Gov. Robert L. Ehrlich Jr. stormed through Charles County on Tuesday to pass out public money to restore a historic schoolhouse in Bel Alton and to collect private money in Port Tobacco to boost his reelection bid.

In between, the Republican governor dispensed career and political advice to ninth-graders at the county's new high school and tried to mobilize small-businessmen to challenge legislators who do not share their agenda in the Democrat-controlled State House.

"When I sit down with the leadership, your agendas are completely ignored. They are not relevant," Ehrlich said, poised on the edge of a desk at the Wills Group oil company in La Plata.

"I love the fight. That's why I got elected," he said. "But I need more troops -- troops on the ground, people's votes on the board."

Instead of engaging in academic policy discussions, Ehrlich urged the three dozen business leaders to express themselves at the ballot box and with their checkbooks just as groups such as labor unions have traditionally done.

The governor stressed that his visit was not about supporting or opposing individual legislators. But the group organizing the event -- the National Federation of Independent Business -- had scorecards that highlighted local lawmakers' votes on two key measures: a bill to increase the minimum wage by $1 and another that would have required Wal-Mart to pay more for employee health benefits. Ehrlich vetoed both measures, and Democratic legislators are preparing to try to override his action when they return to Annapolis in January.

"We don't want the state of Maryland telling us what to pay our folks or what benefits to provide," said Lock Wills, chief executive of the Wills Group, which owns Southern Maryland Oil.

The governor's day in Charles County started with a government class at North Point High School, where he seemed to relish the role of teacher. Leaning against a dry erase board in an olive green suit, Ehrlich quizzed local legislators in the room on their political philosophy, cautioned students to avoid being labeled on hot-button issues such as abortion and offered some career counseling.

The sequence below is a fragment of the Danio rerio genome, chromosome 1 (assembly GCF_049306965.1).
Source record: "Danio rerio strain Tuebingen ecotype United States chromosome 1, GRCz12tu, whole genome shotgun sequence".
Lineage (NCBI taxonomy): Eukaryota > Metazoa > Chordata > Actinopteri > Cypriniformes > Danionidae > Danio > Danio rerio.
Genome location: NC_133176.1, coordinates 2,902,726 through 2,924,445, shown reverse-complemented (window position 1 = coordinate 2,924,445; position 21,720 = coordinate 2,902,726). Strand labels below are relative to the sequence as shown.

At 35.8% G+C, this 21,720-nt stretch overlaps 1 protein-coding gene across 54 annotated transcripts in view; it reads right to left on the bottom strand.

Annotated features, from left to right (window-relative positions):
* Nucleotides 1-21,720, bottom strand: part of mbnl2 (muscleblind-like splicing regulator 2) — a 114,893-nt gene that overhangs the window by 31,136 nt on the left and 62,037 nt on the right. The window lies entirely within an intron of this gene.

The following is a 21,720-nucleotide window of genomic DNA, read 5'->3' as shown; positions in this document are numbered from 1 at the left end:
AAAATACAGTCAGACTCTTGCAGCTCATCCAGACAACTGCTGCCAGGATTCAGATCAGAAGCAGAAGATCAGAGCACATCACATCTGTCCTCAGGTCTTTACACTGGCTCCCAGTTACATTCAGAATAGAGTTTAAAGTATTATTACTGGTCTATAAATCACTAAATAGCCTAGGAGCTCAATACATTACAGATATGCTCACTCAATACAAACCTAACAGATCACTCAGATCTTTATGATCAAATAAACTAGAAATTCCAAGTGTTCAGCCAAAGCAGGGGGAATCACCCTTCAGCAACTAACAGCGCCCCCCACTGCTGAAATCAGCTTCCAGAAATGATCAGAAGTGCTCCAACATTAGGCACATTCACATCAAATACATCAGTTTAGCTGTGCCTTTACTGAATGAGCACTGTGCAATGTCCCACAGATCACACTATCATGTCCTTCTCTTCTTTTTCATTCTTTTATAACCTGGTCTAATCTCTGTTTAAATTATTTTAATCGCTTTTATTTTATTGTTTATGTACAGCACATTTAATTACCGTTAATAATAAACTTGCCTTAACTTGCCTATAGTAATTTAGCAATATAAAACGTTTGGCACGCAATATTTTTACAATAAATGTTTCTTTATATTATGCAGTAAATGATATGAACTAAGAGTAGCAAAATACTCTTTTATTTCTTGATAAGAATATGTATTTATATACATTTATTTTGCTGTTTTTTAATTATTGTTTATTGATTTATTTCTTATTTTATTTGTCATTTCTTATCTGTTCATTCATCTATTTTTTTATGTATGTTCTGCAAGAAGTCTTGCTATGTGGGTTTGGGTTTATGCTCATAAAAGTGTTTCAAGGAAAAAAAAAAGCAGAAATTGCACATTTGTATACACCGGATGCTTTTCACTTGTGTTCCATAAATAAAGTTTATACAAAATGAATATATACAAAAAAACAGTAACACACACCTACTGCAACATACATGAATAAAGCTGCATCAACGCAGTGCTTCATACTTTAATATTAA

When many of the students raised their hands to signify their dreams of becoming professional athletes, the former college football player told them to always have a Plan B. In Ehrlich's case, governor, he joked.

"Athletics was my ticket to just about everything in life. And then when I realized I wasn't going to play in the NFL," he said, "I realized that maybe there needed to be a back-up plan."

Later in the afternoon, Ehrlich quickly shifted back to the business of governing and politics. He handed out two oversized checks -- one for $190,400 to help convert the old Bel Alton school into a community resource center and the other for $205,000 to renovate the Jude House, which offers drug addiction treatment. The Bel Alton school was the county's last all-black high school.

Ehrlich ended the evening at a $1,000-a-couple fundraiser at the home of local real estate executive Carl Baldus, where he mingled with more than 100 guests over Southern Maryland ham biscuits and mini-crab quiches.

All three Southern Maryland counties helped Ehrlich become the first Republican governor in a generation in 2002. But Democrats still outnumber Republicans in Charles, 49 percent to 35 percent in voter registration.

Del. W. Daniel Mayer (R-Charles) warned the crowd that the growth in the northern part of Charles since the last election would make it more challenging in 2006.

"Most of them are liberal Democrats that have moved here from other counties," he said.

But Ehrlich sounded a confident note as he stood before the fireplace next to Baldus.

"Your money is being put to good use," he said. "We think we're going to get rehired."

Gov. Robert L. Ehrlich (R) stopped Tuesday at the old Bel Alton High School, Charles County's last all-black high school, during a day-long county tour.

John Pearl Yates, treasurer of the Bel Alton High School Alumni Association, holds a check for $190,400 to support the conversion to a community center.